Diversity, Equity, and Inclusion in Climate Policy and Tech
by Aspen Tech Policy Hub Staff
The climate policy and climate tech spaces suffer from a stark lack of racial, ethnic, and gender diversity in the workforce. Sixty percent of climate policy and clean energy workers in the United States identify as non-Hispanic/Latino/a/x/e and White, while less than 30% of workers in the clean energy sector identify as women. Workers of color are much less likely to hold leadership positions in climate organizations. Moreover, there is a 26% gender wage gap in the solar industry. Despite progress made over the past few years in hiring more workers of color in environmental policy, disparities across race, ethnicity, and gender remain.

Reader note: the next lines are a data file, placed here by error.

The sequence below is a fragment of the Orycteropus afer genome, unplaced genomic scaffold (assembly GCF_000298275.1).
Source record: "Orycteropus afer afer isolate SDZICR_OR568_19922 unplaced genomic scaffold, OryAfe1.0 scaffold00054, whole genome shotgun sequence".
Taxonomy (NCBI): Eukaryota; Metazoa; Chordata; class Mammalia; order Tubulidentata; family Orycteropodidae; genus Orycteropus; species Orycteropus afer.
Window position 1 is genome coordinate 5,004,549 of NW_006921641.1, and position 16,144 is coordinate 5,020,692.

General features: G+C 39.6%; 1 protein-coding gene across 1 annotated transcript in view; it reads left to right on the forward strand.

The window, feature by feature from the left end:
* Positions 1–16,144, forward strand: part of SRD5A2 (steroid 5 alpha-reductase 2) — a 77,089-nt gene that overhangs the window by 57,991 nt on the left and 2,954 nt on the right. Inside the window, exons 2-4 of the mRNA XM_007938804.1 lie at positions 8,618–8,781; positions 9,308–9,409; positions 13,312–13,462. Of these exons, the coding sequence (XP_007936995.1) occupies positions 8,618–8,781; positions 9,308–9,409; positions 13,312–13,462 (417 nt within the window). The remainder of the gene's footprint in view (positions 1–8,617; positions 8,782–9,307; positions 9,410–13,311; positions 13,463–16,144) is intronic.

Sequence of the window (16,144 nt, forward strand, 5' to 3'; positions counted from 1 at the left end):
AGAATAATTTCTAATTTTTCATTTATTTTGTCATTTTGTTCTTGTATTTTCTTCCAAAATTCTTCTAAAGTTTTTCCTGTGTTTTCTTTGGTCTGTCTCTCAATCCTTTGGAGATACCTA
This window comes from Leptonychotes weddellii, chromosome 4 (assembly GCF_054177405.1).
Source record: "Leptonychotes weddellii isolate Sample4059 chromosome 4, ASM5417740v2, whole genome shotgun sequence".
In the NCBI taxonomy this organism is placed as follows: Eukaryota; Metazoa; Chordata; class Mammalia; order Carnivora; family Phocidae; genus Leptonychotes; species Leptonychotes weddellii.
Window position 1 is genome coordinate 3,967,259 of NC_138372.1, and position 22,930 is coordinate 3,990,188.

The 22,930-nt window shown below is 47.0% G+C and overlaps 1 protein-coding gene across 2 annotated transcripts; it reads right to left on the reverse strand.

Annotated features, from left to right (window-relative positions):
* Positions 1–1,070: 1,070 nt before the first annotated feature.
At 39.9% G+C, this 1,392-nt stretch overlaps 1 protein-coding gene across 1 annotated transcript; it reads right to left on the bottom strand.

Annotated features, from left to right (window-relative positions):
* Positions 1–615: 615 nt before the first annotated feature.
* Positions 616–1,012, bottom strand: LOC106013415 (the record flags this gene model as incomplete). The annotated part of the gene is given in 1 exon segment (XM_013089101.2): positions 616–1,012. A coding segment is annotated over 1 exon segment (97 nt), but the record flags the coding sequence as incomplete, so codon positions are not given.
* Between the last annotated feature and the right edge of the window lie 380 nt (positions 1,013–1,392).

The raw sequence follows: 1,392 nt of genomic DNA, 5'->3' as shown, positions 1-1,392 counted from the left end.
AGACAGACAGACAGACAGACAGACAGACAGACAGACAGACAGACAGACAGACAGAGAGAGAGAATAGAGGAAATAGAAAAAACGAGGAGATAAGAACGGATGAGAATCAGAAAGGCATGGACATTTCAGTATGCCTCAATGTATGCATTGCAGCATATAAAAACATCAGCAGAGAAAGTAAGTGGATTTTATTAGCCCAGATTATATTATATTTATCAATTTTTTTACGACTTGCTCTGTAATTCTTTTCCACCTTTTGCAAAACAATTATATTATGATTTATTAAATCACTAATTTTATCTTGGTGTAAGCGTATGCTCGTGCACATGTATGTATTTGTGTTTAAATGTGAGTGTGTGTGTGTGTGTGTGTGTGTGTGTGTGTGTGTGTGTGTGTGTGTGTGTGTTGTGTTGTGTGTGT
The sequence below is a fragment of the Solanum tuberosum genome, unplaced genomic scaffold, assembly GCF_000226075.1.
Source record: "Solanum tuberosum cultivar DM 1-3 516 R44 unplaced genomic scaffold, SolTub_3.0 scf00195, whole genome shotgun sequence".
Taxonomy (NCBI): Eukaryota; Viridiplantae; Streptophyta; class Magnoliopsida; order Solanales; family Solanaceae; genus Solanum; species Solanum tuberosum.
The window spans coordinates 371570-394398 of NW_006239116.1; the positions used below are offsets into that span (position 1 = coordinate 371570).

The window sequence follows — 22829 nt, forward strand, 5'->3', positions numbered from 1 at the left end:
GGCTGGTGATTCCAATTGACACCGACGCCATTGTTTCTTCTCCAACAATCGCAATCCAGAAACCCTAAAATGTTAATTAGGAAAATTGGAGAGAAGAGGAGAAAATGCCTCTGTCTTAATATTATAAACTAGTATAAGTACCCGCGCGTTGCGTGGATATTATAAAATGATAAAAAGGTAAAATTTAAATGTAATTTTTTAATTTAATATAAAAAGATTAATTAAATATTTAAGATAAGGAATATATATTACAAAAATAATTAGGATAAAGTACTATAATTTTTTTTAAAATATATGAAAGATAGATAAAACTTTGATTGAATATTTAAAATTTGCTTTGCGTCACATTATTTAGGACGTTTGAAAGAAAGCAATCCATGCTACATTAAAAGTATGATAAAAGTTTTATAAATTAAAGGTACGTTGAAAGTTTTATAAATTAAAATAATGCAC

With our colleagues at the Aspen Institute Energy and Environment Program and in consultation with Green 2.0, we sought to put together a concrete, impact-oriented set of commitments around improving diversity, equity, and inclusion in climate policy and tech. In March 2022, we convened a multidisciplinary and intergenerational group of experts for a roundtable, mixing leading climate DEI professionals with representatives from affinity and other diverse groups and youth leaders. Over 30 attendees participated, representing nonprofits, academia, government agencies, and companies.
The below report details the recommendations that stemmed from this roundtable along the themes of ensuring leadership accountability, creating a culture of inclusivity and trust, hiring, strengthening the pipeline, and influencing funding institutions.